A Time for Reason

A Time for Reason

Democrat or Republican, we all agree that the time for reason, and peace between parties, has come. Much of the current conflict is due to misconceptions and miscommunication between opposing political parties.

 The Washington Post describes that most Democrats believe that Republicans are “rich, mainly white older folks who tend to be quite judgmental, narrow-minded and unconcerned for their fellow Americans,” as explained by journalists Matt Grossmann and David A. Hopkins. On the contrary, Republicans have been known to categorize the the Democratic party as soft-willed and soft-hearted.

Many Americans long for what is referred to as “the good ol’ days” of politics when Republicans and Democrats got along. For example, in 1981 John Hinckley Jr. shot then President Ronald Reagan outside a hotel in Washington, D.C. after he had just given a speech. When Reagan was moved to the hospital, upon the operating table he said, “please tell me you’re all Republicans.” The Democratically aligned doctor, Dr. Joseph Giordano, replied “we’re all Republicans today.” Not that long ago, although people had different political ideologies, they did not judge one another on their political stances, but on the quality of a person.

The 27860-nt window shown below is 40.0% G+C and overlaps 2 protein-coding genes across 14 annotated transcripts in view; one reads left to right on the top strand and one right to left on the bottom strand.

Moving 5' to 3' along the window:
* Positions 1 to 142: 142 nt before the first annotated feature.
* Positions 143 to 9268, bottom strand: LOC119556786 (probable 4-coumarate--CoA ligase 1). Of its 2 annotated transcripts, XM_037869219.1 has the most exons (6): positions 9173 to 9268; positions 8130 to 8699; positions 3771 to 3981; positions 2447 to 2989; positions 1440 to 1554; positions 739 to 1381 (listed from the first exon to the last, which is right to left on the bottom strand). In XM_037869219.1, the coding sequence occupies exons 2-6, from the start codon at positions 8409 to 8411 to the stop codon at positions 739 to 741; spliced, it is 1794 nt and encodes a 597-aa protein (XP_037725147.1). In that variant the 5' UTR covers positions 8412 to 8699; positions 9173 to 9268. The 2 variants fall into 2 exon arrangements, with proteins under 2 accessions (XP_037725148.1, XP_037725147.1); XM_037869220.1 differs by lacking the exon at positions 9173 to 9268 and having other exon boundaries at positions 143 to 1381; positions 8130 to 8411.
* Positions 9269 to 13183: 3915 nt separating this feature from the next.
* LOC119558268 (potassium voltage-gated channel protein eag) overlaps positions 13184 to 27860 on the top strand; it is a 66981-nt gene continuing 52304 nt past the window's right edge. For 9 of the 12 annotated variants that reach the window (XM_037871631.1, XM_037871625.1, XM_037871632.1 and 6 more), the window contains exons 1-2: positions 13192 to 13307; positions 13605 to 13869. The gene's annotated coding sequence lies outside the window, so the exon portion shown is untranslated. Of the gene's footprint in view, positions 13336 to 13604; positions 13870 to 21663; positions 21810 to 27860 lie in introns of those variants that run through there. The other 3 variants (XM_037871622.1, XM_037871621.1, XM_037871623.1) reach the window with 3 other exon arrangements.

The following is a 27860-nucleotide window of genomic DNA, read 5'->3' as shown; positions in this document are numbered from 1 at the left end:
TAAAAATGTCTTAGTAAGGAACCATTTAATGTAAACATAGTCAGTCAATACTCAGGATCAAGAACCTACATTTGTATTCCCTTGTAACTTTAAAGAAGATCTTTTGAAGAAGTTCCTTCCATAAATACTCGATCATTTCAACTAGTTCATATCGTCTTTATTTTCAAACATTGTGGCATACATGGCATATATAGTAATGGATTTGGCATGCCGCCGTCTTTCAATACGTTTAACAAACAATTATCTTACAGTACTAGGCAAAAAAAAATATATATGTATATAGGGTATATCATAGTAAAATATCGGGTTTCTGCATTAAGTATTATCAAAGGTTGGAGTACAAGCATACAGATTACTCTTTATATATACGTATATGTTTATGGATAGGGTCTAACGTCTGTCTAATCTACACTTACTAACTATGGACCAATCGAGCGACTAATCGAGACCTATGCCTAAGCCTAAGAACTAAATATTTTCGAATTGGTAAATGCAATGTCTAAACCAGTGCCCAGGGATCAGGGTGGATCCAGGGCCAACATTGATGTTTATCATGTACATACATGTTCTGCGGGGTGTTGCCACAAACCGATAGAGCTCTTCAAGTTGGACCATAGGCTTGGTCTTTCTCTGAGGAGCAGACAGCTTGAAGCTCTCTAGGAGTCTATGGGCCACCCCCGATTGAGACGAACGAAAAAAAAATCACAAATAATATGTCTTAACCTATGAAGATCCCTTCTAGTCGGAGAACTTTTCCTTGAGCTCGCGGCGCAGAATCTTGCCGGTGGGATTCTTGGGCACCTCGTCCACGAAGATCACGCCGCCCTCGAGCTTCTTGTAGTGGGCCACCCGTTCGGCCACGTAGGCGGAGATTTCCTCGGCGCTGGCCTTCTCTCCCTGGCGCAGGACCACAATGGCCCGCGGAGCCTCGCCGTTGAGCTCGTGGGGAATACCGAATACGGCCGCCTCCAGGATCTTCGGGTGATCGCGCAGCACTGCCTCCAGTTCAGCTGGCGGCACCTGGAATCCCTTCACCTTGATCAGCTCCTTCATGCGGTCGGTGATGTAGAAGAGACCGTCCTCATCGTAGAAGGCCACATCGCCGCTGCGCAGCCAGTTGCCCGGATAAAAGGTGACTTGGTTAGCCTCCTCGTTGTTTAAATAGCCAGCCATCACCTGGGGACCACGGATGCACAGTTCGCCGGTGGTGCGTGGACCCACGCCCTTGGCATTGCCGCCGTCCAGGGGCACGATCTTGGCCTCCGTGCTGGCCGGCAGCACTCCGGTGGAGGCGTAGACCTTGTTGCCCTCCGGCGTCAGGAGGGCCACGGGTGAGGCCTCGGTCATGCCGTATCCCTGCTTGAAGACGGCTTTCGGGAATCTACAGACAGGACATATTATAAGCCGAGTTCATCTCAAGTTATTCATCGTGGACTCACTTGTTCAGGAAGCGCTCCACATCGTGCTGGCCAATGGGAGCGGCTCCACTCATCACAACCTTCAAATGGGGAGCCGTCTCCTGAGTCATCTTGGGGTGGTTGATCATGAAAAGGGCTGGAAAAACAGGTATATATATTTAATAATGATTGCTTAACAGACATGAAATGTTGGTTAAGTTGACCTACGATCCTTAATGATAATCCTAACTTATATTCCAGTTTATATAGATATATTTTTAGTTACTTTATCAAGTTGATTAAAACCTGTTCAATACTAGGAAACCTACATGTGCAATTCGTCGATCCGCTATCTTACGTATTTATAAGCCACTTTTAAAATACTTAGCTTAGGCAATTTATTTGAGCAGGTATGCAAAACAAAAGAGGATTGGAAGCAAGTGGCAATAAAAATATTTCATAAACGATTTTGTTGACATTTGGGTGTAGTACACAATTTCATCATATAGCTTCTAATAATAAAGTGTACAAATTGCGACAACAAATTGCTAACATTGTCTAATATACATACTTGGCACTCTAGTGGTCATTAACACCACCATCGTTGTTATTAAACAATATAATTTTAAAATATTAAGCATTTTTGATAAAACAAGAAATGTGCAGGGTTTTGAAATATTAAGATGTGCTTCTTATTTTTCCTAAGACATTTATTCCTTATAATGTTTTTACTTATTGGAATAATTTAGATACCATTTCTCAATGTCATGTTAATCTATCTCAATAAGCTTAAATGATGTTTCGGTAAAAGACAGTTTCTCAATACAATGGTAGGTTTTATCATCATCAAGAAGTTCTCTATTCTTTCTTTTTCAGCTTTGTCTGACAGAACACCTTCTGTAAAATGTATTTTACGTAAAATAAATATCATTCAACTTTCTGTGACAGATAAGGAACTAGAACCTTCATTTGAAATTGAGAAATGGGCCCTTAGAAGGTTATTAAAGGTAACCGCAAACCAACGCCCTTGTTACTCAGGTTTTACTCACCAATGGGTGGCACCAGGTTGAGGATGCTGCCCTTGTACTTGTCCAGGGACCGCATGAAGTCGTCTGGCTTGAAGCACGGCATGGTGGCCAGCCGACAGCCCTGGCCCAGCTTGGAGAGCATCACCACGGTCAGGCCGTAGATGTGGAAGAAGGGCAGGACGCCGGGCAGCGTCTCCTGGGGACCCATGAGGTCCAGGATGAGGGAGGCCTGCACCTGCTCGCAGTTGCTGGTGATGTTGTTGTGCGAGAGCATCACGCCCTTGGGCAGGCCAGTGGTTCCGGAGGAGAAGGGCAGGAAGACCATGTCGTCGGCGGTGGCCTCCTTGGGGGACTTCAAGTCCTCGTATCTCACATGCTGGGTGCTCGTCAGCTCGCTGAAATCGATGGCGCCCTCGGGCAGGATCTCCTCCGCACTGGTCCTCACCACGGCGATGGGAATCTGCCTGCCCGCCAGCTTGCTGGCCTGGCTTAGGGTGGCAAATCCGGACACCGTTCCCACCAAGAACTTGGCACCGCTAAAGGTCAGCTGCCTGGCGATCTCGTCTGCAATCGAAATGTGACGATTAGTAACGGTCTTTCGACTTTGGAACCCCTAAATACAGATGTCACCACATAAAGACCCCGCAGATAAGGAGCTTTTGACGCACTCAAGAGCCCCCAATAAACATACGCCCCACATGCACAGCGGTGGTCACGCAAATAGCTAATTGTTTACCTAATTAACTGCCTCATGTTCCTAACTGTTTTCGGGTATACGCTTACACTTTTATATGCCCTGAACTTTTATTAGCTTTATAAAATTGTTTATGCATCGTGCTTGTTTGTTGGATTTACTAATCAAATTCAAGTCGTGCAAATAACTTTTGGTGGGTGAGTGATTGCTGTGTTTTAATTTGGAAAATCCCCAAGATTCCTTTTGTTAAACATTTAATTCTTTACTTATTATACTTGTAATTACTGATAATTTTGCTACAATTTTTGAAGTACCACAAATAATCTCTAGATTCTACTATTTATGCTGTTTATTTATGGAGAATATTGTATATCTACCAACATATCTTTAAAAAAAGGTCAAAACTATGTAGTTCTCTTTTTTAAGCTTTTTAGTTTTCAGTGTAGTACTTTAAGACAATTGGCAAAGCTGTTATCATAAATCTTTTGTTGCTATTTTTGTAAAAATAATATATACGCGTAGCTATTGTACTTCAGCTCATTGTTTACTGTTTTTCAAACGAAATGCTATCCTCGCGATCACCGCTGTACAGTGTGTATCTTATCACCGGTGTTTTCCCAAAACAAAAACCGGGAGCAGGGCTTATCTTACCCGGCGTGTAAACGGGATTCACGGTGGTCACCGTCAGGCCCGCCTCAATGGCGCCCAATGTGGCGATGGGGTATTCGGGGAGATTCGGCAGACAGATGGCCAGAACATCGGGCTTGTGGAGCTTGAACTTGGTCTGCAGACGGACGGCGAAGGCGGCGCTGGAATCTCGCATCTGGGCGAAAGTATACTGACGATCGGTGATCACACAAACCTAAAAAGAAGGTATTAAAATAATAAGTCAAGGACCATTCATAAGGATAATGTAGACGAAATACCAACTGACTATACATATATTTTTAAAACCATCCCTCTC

The worst part of this hatred between the parties is that the government is being prevented from tackling the bigger issues, such as passing important legislation or reform. Until the Democrats and Republicans learn to compromise and talk to one another, our government will remain at a standstill. The intense polarization of different political affiliations causes many citizens to jump to conclusions without listening to reason.

The only way our country can move forward together is to recognize that it is important to hear opposing opinions and broaden our perspectives, even if they don’t align with our own ideas. It is the most basic thing we all must learn to do: listen to one another.